The Austrian Maschinenfabrik Liezen (MFL) 155 mm, 45-calibre gun that the Kalyani Group has imported, along with an entire gun-making factory that it bought from RUAG, Switzerland. The Kalyanis are making an ambitious foray into gun-making, with the intention of playing a major role in manufacturing India's large requirement of artillery
by Ajai Shukla
Business Standard, 29th May 12
Army chief General V K Singh’s leaked letter to defence minister A K Antony, which flagged the country’s lack of defence preparedness, casts a shadow over Defexpo India 2012, which kicks off in New Delhi tomorrow. However, the silver linings in the four-day event would be the impressive presence of several Indian private companies and newcomers in developing complex weaponry, with capabilities the defence ministry (MoD) can no longer ignore.
Among the most visible would be the Pune-headquartered Kalyani Group, which would emphatically project its ambition to develop artillery systems for the Indian Army. With foreign artillery procurement stalled for two decades, Baba Kalyani — who has shaped his flagship company, Bharat Forge, into the world’s largest forgings manufacturer — has committed the finance, the manpower and the strategic mind space he believes would make the Kalyani Group a full-spectrum developer of artillery systems.
Kalyani intends to start by building a 155 mm, 52-calibre towed howitzer, which the army desperately wants. Several years of user trials of foreign guns have only resulted in vendors being rejected, blacklisted, or withdrawn from the contest. Kalyani is now boldly offering an Indian alternative.
“I will offer to the Indian Army a fully developed artillery gun system, integrating all the command and control elements, before 2015,” he asserts.
To this end, the Kalyani Group has imported from Austrian gun manufacturer Maschinenfabrik Liezen (MFL) a service version of its famous 155 mm, 45-calibre, autonomous gun system, which had impressed Indian gunners when they evaluated it in the mid-1980s (though they bought the Bofors gun instead).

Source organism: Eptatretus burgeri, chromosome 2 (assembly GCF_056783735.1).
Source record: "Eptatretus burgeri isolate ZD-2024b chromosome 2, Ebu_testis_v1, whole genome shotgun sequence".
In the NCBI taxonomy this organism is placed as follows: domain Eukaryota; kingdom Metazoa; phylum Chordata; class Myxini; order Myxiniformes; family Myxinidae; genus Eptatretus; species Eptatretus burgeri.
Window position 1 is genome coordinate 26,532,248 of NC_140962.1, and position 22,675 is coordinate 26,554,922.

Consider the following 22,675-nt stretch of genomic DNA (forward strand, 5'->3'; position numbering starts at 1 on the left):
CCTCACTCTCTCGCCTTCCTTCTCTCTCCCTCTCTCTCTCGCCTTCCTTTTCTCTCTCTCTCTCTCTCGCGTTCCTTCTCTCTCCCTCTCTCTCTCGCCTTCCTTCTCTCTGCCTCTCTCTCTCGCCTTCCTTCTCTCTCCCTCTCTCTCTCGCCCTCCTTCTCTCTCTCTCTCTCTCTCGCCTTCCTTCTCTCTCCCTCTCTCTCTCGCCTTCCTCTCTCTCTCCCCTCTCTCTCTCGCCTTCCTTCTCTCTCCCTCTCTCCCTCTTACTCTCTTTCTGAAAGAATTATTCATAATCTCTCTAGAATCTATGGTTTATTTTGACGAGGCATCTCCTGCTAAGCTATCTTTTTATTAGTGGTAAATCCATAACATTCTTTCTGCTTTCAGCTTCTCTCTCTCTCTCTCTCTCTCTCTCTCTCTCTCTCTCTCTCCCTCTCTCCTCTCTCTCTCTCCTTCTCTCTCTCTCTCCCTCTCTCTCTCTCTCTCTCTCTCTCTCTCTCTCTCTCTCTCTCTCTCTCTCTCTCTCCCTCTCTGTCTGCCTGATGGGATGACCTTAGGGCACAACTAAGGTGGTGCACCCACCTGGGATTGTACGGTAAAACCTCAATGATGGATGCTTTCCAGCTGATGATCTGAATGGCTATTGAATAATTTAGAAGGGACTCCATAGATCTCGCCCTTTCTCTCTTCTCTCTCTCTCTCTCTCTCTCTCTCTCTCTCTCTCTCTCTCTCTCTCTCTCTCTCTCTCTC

The Kalyani Group has also bought, knocked down and transported to India an entire operational artillery gun factory from Swiss company RUAG. Instead of learning the ropes of manufacturing artillery from scratch, Kalyani’s designers in Pune intend to absorb foreign technology, thereby leapfrogging an extended development process. Unlike many Indian private companies, Baba Kalyani is investing his own money into building capabilities. Given Bharat Forge’s hardcore engineering pedigree, he is confident he has the solution.
Says Kalyani: “There are the DRDO ((Defence Research & Development Organisation), the OFB (Ordnance Factory Board) and other excellent organisations that have design talent and capability. What India lacks is the ability to convert designs into manufactured products. This is where the Kalyani Group comes in. Building an artillery gun system is largely about materials, forgings and manufacturing. We have in our group the capability to be a top-class manufacturer of precision products.”
Kalyani Steel would provide the steel and metallurgy. The drives, engine, transmission, etc would be built by Automotive Axles Ltd, the Rs 2,000-crore Kalyani Group company and the largest manufacturer of axles in the region.
Alongside the engineering bravado, there is realism, too, about the Kalyani Group’s inexperience in creating the sophisticated software that underpins the gun control, fire correction and command and control systems, about 50 per cent of the overall gun system.
“Our strategy is to collaborate with entities that already have capabilities in electronics and guidance. (For this) we are in constant dialogue with the DRDO and the MoD. But we are confident about the precision engineering needed for the mechanical parts of the gun,” says Kalyani.
The only “missing link”, as Kalyani puts it, is the reliance on the MoD for testing facilities. Guns under development must be periodically tested through live firing. In India, this can only be conducted in cooperation with the Army. The MoD, rattled by the repeated failures of artillery gun procurement programmes, has already initiated two projects in the public sector to develop an artillery gun. The OFB has been asked to construct two 155 mm, 39-calibre guns from the engineering drawings that came with the Bofors gun in the mid-1980s. The OFB would then try to upgrade these into longer-range 155 mm, 45-calibre guns.
Simultaneously, the MoD has sanctioned Rs 150 crore for the DRDO to develop a 155 mm, 52-calibre gun. The DRDO’s Armament R&D Establishment (ARDE), Pune, would soon float a tender for an Indian industrial partner, in which the Kalyani Group intends to bid.
Such is the aggressiveness within the Group that it intends to develop its own gun on a parallel track, even if it becomes an industrial partner to the DRDO for the ARDE’s gun. Rajinder Bhatia, who would head this project, says, “We are willing to compete against ourselves. On one track, we will work with the DRDO, funded by the government. On our own track, we will fund ourselves. Baba Kalyani is willing to commit Rs 100 crore for this.”